4. Numerical Simulation Results and Discussions

In this section, the numerical results aimed at showing the efficiency and the effectiveness of the proposed approach is presented. The proposed TLBO-UC method is tested on modified IEEE-24 bus system having 26 units over a 24-hour scheduling horizon. In order to avoid misleading results due to the stochastic nature of the TLBO, 100 runs were averaged with each run starting with random initial populations. The performance of the proposed problem is implemented using MATLAB-7.9 and realized in 2.40 GHz, i3 processor with 4 GB RAM. The obtained results are compared with other methods in the literature.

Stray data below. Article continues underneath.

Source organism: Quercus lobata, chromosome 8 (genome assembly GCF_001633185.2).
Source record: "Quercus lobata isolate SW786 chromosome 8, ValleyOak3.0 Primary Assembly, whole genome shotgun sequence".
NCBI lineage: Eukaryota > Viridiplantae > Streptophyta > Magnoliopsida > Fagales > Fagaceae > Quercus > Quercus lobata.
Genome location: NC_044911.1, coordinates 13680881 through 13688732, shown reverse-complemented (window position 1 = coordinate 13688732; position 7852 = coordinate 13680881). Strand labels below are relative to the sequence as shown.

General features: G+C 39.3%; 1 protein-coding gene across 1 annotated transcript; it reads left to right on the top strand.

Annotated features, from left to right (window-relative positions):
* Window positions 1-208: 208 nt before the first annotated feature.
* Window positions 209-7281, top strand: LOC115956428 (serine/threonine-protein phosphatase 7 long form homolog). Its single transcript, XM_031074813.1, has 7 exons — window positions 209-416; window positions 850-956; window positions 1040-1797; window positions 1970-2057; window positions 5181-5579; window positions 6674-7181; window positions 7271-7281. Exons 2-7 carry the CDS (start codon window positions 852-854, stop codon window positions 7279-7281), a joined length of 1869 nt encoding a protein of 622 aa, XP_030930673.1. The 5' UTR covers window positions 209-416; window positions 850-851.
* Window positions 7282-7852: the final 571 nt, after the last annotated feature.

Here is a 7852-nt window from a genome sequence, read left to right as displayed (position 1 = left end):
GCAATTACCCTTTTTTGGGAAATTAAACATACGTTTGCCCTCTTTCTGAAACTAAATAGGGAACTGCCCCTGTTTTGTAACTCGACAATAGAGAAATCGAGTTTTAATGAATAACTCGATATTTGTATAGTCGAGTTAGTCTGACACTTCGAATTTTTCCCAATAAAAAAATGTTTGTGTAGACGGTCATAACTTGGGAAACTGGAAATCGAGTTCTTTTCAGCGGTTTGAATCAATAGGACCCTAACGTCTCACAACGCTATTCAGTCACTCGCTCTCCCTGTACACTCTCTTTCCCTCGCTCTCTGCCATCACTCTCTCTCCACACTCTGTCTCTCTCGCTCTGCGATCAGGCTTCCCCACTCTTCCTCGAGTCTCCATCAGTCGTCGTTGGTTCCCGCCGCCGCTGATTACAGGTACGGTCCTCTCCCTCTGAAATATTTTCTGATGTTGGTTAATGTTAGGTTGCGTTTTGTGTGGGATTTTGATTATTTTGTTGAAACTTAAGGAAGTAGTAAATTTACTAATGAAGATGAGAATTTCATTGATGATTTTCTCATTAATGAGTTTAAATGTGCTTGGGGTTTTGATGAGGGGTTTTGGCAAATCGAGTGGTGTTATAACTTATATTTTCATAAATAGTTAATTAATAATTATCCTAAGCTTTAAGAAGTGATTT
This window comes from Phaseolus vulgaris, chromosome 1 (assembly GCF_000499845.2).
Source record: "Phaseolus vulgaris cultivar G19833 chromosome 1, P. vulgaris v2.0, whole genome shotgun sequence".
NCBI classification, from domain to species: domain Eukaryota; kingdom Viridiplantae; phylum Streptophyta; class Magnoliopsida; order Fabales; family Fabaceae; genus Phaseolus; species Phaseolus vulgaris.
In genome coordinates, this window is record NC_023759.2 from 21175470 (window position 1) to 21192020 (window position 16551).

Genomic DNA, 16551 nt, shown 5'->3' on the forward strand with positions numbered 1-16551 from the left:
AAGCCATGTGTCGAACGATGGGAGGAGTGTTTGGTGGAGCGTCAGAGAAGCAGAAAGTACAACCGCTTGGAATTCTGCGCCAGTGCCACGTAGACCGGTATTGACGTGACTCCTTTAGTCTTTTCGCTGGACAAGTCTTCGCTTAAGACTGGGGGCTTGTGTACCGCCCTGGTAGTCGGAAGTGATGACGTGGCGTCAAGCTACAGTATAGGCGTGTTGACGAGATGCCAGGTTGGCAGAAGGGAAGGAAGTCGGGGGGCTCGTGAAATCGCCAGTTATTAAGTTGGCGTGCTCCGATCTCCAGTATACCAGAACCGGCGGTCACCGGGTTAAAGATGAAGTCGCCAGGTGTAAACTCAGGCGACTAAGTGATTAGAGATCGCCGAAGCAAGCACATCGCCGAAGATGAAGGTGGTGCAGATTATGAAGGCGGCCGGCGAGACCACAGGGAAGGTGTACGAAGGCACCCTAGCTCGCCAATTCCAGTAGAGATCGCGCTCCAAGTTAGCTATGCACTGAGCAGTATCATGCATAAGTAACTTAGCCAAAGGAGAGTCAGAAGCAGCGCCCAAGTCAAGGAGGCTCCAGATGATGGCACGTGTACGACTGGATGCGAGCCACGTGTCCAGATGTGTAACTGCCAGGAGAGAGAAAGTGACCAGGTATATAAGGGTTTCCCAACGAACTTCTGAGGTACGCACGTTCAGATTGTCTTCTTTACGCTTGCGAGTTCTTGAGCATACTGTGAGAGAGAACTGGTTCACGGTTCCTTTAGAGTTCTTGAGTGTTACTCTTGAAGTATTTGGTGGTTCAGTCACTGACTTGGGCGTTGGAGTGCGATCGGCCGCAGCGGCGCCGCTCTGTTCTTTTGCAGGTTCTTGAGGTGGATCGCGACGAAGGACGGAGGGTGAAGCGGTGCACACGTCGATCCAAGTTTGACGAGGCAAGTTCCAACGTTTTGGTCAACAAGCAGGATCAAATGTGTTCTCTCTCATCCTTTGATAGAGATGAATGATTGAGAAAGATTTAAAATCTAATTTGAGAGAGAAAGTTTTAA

This test system consists of 26 units involving cubic cost equations. System particulars involving system data, load demand, ramp rate and capacity limits of the aforementioned units are obtained from literature [2] [3] [14] [15] . In order to determine the best parameters of the proposed TLBO, a number of simulations are carried out. After a number of careful experimentation, following optimal values of TLBO-UC parameters have finally been settled and most appropriate to adopt: Population size (Ps) = 30 and Number of iterations = 100. These parameters are obtained from fine tuning process which is problem dependant task. Simulations are carried out for a 24 hour horizon. The generation cost, % reserve and start-up cost for 24 hour horizon is shown in Table 1. The optimal commitment schedule and generation output derived by the proposed algorithm considering the ramp rate and cubic cost equation is shown in Table 2 for 24 hour horizon.